A Lexicon of Glitch Affect

The Lexicon intends to offer an insight into the development of meaning in the aesthetics of distortion in Sci-Fi movies throughout the years, via an analysis of 1200 Sci-Fi Trailers. It will be released in tandem with a video essay. 

Starting with trailers from 1978, I reviewed 30 trailers per year to obtain an insight into the development of noise artifacts in Sci-Fi from before the arrival of the home computer, to Sci-Fi adopting the contemporary aesthetics of our ubiquitous digital devices. My source for the trailers is the Internet Movie Database, where I accessed lists of the top-US Grossing Sci-Fi Titles per year. When watching these trailers I took screenshots whenever a distortion occured, and when possible interpreted them. Currently the database includes findings from research done into 630 trailers (1998-2018).

Underneath this very short essay I offer my most interesting findings per year. When you click an image, you get access to the noise artifacts per year. 
Glitch Art genre (2019)  Every file format consists of a language, or ‘dialect’, according to which it is encoded, often also refered to as a compression algorithm. When we break this organization of data, by for instance glitching or databending, a new utterance or visual expression appears, showcasing the otherwise obfuscated organizations of compression on the surface of the image. These newly emerged images are often directly dismissed as 'garbage' or 'noise artifacts’, but sometimes, the results of these noise artifacts can in fact reveal exciting, unexpected new forms of expression or ‘visual slang’. It is these modes of expression that artists have named the genre of Glitch Art. But, to call glitch a genre suggests it is intelligible and that it follows certain norms or rules.

From its beginnings, glitch art used to exploit medium-reflexivity, to rhetorically question technologies ‘perfect’ use, conventions and expectations. However, paradoxically, over time glitch art has become standardized into a genre that also fulfills certain expectations (oa. to rhetorically question the medium). This reflexive approach inherent in the materiality of the glitch tends to, as Katherine Hayles would assert, re-conceptualize the glitches’ materiality into an interplay between its ‘physical characteristics and its signifying strategies’. But glitch genres perform their reflection on digital materiality not just on a technological level. To really understand a glitch, each level of this notion of (glitch) materiality should be studied: the text as a physical artifact, its conceptual content, and the interpretive activities of artists and audiences.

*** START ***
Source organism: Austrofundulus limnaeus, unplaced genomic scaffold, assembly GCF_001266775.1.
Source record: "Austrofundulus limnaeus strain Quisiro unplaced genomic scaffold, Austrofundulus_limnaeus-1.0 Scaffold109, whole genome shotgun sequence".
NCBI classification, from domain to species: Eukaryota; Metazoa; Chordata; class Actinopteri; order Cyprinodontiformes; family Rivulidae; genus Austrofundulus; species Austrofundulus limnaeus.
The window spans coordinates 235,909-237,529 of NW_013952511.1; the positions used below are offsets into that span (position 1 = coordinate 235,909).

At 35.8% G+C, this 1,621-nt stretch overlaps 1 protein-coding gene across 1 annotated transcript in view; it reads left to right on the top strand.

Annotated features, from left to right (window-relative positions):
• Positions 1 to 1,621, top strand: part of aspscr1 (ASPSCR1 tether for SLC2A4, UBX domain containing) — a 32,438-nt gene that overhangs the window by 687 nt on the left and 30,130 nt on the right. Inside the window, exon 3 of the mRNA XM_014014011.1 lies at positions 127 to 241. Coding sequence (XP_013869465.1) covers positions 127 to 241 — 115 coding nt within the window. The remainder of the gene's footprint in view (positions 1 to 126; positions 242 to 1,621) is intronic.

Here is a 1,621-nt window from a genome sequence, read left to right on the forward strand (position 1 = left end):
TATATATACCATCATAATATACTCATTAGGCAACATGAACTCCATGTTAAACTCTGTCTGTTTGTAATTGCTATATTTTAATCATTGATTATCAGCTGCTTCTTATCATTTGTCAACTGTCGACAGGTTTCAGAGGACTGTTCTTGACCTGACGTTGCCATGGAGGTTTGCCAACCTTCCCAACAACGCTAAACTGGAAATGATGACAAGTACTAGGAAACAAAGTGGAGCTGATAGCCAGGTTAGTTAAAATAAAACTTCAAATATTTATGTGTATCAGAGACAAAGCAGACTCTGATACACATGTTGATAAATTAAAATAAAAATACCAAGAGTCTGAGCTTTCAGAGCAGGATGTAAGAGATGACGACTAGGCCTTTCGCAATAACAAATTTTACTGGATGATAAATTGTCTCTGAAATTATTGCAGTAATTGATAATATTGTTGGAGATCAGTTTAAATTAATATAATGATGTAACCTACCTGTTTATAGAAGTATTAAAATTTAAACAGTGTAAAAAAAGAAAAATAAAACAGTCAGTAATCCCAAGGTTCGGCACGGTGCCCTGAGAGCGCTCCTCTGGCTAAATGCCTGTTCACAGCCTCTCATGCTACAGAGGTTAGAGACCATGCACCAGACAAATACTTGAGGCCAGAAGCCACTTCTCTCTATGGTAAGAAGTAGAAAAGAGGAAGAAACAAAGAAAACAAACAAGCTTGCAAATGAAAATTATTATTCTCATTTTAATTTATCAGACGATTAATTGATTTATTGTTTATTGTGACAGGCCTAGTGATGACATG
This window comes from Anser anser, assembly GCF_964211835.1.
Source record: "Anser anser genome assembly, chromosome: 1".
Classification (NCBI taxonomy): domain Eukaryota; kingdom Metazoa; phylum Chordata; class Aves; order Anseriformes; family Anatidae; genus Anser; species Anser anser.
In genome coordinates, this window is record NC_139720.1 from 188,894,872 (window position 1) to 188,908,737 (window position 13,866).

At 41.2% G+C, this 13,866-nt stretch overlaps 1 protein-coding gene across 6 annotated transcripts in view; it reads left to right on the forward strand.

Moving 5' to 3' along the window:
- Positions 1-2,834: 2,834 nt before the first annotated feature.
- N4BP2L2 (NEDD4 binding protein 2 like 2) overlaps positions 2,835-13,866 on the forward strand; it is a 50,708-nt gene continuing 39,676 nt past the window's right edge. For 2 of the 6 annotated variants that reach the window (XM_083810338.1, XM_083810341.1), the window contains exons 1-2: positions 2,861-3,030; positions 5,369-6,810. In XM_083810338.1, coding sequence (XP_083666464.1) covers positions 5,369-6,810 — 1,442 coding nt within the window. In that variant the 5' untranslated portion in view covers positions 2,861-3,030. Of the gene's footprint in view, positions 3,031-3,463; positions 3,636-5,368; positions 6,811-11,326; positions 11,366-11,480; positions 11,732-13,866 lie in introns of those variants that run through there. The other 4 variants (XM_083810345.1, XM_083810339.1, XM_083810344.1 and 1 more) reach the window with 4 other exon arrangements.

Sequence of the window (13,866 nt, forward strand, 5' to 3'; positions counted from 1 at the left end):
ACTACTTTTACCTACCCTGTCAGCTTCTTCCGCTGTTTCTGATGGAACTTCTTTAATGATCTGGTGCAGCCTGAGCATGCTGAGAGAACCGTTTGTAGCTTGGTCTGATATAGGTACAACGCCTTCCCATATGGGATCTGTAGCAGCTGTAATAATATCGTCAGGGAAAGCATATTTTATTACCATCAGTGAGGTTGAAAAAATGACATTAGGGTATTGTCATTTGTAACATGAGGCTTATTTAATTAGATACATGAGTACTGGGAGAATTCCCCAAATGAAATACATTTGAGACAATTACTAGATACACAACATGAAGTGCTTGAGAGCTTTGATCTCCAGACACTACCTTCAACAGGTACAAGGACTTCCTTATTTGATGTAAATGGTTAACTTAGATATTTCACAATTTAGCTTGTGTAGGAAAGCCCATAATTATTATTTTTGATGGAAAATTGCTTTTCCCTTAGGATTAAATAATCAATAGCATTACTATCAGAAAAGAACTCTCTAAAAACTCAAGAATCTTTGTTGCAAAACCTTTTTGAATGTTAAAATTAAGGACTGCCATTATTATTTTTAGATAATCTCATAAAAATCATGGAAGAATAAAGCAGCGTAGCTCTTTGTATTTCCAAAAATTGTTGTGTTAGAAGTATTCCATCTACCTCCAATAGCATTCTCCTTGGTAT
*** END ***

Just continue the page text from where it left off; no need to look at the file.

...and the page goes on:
Distortions in Sci-Fi

Distortions prompt the spectator to engage not only with themes, but also with complex subcultural and meta-cultural narratives and gestures, presenting new analytical challenges. In the Glitch Moment(um) (Institute of Network Cultures, 2010) I wrote that every form of glitch, either breaking a flow, or designed to look like a break from a flow, will eventually become a new fashion. As the popularization and cultivation of the glitch genre has now spread widely, I believe it is important to track the development of these processes in specific case studies and create ‘a lexicon of distortions’. New, fresh research within the field of noise artifacts is necessary. In an attempt to expand on A Vernacular of File Formats, I propose a lexicon that deconstructs the meanings of noise artifacts; a handbook to navigate glitch clichés as employed specifically in the genre of Sci-Fi. 

Sci-Fi relies on the literacy of the spectator (references to media technology texts, aesthetics and machinic processes) and their knowledge of more ‘conventional’ distortion or noise artifacts. Former disturbances have gained complex meaning beyond their technological value; with the help of popular culture, these effects have transformed into signifiers provoking affect. For example, analogue noise conjures up the sense of an eerie, invisible power entering the frame (a ghost), while blocky-artifacts often refer to time travelling or a data offense initiated by an Artificial Intelligence. Interlacing refers to an invisible camera, while camera interface esthetics (such as a viewfinders and tracking brackets or markers around a face) refer to observation technologies. Hackers still work in monochrome, green environments, while all holograms are made from phosphorous blue light. And when color channels distort, the protagonist is experiencing a loss of control. 

─╟╨╬╥▐╠─▀ ─╟╨╬╥▐╠─▀ ─╟╨╬╥▐╠─▀ ─╟╨╬╥▐╠─▀ ─╟╨╬╥▐╠ ─╟╨╬╥▐╠─▀ 

No comments: